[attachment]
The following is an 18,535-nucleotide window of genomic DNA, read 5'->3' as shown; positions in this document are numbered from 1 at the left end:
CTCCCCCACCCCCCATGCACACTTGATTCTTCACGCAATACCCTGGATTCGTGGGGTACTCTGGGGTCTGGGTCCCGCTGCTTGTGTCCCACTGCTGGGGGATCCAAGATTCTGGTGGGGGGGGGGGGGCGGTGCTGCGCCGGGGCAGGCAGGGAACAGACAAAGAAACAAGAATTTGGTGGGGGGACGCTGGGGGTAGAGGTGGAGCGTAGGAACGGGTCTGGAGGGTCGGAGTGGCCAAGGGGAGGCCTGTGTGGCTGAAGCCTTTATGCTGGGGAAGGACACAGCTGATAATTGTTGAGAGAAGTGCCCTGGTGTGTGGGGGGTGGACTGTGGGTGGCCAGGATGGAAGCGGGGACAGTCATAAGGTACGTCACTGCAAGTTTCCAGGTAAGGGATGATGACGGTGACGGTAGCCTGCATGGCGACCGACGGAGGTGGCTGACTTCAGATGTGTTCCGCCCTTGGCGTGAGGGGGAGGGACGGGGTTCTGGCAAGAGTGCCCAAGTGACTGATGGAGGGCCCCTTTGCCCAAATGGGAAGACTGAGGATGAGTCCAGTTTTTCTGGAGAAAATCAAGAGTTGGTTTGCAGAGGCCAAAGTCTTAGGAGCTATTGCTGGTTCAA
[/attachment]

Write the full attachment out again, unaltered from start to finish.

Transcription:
The following is an 18,535-nucleotide window of genomic DNA, read 5'->3' as shown; positions in this document are numbered from 1 at the left end:
CTCCCCCACCCCCCATGCACACTTGATTCTTCACGCAATACCCTGGATTCGTGGGGTACTCTGGGGTCTGGGTCCCGCTGCTTGTGTCCCACTGCTGGGGGATCCAAGATTCTGGTGGGGGGGGGGGGGCGGTGCTGCGCCGGGGCAGGCAGGGAACAGACAAAGAAACAAGAATTTGGTGGGGGGACGCTGGGGGTAGAGGTGGAGCGTAGGAACGGGTCTGGAGGGTCGGAGTGGCCAAGGGGAGGCCTGTGTGGCTGAAGCCTTTATGCTGGGGAAGGACACAGCTGATAATTGTTGAGAGAAGTGCCCTGGTGTGTGGGGGGTGGACTGTGGGTGGCCAGGATGGAAGCGGGGACAGTCATAAGGTACGTCACTGCAAGTTTCCAGGTAAGGGATGATGACGGTGACGGTAGCCTGCATGGCGACCGACGGAGGTGGCTGACTTCAGATGTGTTCCGCCCTTGGCGTGAGGGGGAGGGACGGGGTTCTGGCAAGAGTGCCCAAGTGACTGATGGAGGGCCCCTTTGCCCAAATGGGAAGACTGAGGATGAGTCCAGTTTTTCTGGAGAAAATCAAGAGTTGGTTTGCAGAGGCCAAAGTCTTAGGAGCTATTGCTGGTTCAA